In the middle of the 20th century books featuring the adventures of the Lockett children captured the imaginations of young readers. One title in particular appealed to the Folly Flâneuse: what ghastly goings-on could have taken place at the ‘half completed and abandoned tower’ known as Steeple Folly? And which real clifftop folly might have been the inspiration for it?
The author of this tale was Mary Evelyn Atkinson (1889-1974), who published as M.E. Atkinson. She was born in London, the daughter of a schoolmaster at Highgate School, but when a small child the family removed to Swanage in Dorset, where her father founded the Durlston Court Preparatory School in 1903. This county would provide the setting for the books in which Bill, Jane and Oliver Lockett roam, free from adult supervision, encountering one adventure after another.
Steeple Folly was published in 1950, and like the others in the series received a warm welcome in the press, with the Western Times writing that the ‘adventures of the Locketts never fail to enthrall’. Beautifully illustrated by writer and illustrator Charlotte Hough (1924-2008) the story, full of nursery teas, housemaids, and gymkhanas, was aimed at a middle-class readership: to the modern reader Atkinson comes across as a complete snob, letting her protagonists patronise the servants and sneer at children who are schooled at ‘some rotten little local outfit’. And to make matters worse she doesn’t even approve of follies! With a rather limited vocabulary she calls the tower ‘that absurd erection’, ‘absurd Steeple Folly’, ‘that stone absurdity’ and, in case anyone has missed her point, adds that at close range the ‘the folly looked positively immense- but just as absurd as ever’.
The folly is largely incidental to the plot, which won’t be explored further in case anyone wishes to read the story, but the Folly Flâneuse wondered what genuine hilltop tower might have inspired Steeple Folly. The most obvious suggestion is the Clavell Tower, aka Kimmeridge Folly, on the Dorset coast which Atkinson would have known as it is only 10 miles or so from Swanage. It is close to landmarks that feature in the book, such as the famous Blue Pool, and like Steeple Folly it is perched on an eminence with extensive views. To be clear: this is pure supposition, but it does give the Folly Flâneuse an excuse to feature this marvellous building.
The tower was built as an observatory, or belvedere, by Revd John Clavell (c.1760-1833) of Smedmore House in 1830. It continued to be a seaside retreat for his heirs, the Mansel family, and in 1852 the cannon that surrounded the tower were fired and flags hoisted to mark a family wedding. Later it served for a period as a coastguard look-out shelter, but meanwhile the soft cliffs of the Dorset coast were slowly eroding and edging ever closer to the tower.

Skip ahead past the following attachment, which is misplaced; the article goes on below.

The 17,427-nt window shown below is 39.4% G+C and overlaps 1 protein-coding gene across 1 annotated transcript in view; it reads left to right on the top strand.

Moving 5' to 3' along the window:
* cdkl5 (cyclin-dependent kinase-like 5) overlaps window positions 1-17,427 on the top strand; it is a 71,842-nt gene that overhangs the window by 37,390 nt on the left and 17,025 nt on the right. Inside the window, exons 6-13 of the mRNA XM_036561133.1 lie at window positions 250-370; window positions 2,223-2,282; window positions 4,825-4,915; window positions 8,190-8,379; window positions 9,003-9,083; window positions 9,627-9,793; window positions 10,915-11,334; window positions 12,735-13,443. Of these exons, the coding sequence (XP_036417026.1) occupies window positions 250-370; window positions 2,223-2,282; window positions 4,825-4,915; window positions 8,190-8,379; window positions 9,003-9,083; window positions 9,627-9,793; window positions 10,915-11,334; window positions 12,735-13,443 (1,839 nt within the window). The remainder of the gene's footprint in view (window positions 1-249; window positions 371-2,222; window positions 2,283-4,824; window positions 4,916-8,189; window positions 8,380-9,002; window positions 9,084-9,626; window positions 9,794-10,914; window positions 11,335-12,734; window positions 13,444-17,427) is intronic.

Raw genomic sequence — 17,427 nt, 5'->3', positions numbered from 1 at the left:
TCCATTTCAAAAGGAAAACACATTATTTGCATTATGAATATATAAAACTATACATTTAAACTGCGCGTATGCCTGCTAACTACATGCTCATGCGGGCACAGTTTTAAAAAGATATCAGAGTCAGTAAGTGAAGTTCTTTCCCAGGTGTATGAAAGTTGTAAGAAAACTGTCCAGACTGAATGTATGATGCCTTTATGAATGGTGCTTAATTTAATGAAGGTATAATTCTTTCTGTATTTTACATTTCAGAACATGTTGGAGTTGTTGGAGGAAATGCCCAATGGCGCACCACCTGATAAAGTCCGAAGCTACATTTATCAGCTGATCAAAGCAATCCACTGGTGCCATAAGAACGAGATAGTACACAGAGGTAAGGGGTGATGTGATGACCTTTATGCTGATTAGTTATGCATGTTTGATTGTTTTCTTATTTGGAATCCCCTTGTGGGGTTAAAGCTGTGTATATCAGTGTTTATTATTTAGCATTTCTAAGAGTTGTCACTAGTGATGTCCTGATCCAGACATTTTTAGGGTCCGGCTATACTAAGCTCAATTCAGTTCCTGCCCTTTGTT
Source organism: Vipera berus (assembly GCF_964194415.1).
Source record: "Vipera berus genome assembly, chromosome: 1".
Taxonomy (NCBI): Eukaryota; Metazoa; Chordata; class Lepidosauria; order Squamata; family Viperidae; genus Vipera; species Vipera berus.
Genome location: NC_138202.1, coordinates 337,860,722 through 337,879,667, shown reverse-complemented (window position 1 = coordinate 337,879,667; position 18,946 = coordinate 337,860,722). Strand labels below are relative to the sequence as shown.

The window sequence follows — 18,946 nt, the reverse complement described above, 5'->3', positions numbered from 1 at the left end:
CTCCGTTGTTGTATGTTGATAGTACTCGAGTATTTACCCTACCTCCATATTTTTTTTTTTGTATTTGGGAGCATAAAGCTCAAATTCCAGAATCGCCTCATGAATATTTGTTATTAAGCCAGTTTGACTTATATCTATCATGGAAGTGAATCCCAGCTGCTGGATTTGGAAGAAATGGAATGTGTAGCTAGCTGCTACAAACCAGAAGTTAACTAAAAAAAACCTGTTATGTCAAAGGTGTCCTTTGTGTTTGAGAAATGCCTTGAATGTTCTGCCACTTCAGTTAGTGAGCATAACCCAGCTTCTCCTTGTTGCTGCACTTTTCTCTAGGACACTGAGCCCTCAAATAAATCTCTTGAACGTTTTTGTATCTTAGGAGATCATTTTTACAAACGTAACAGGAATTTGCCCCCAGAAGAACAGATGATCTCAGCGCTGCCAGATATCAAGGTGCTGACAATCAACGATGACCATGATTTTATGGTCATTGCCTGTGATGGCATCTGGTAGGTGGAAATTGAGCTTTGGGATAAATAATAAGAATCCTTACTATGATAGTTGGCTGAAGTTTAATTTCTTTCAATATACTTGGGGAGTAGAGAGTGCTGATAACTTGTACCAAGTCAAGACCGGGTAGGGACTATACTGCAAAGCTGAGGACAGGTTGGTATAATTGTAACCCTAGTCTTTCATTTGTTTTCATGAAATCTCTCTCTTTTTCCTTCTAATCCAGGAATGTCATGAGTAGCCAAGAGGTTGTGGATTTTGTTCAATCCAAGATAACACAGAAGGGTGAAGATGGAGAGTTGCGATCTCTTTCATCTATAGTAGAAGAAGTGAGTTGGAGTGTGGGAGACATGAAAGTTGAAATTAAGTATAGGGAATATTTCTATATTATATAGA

By 1926 the tower itself was deteriorating, and in that year vandals were prosecuted for ‘dislodging and throwing down stones of which the tower is built’. In 1948 the artist John Piper wrote an essay on ‘The Nautical Style’ in which he admired the ‘absolutely sound’ condition of the ancient chapel on St Alban’s Head, in Dorset. He compared this to the Clavell Tower: ‘ a pretty but pathetic attempt at folly building on the coast, six hundred years younger than the Romanesque chapel, but crumbling to bits’.
A 1959 article in Country Life reported that the ruined Clavell Tower was now dangerously close to the edge of the cliffs. It was the tower and the adjacent perilous precipice that the author P.D. James chose as one of the settings for her 1975 murder-mystery The Black Tower, in which her fictional folly has a rather gruesome history. The tower has subsequently appeared on the cover of various editions of the book, as well as playing itself in the 1985 TV adaptation.
The tower continued to moulder until the end of the 20th century, when the Mansels of Smedmore set up the Clavell Tower Trust and took advice from English Heritage. After much analysis and discussion it was agreed that the only option was to dismantle the folly and rebuild it further inland.
This was beyond the means of the Clavell Tower Trust, and a conversation was started with the Landmark Trust to see if they could take on the project and rebuild the tower as a holiday let. The charity’s trustees were understandably concerned about the complexity of the process, but in 2002 gave ‘cautious acceptance’ to the plans. With Heritage Lottery Funding in place to augment funds from a public appeal, and donations from a vast number of charitable trusts, work began in 2006, and the first of many eager guests arrived in August 2008.
Visit the Landmark Trust’s website for details of visiting the tower on open days in September, or to find out about staying in this fabulous folly https://www.landmarktrust.org.uk/news-and-events/upcoming-events/clavell-open-day-22/
And for a full history of the tower, including the restoration, see the Landmark Trust’s excellent history album https://www.landmarktrust.org.uk/about-us/history-albums/#C
John Piper’s essay was first published in 1938 but revised in 1948 for inclusion in the anthology Buildings and Prospects. His photo’ of the deteriorating tower is in the collection of Tate https://www.tate.org.uk/art/archive/items/tga-8728-1-10-44/piper-photograph-of-clavell-tower-kimmeridge-wareham-dorset
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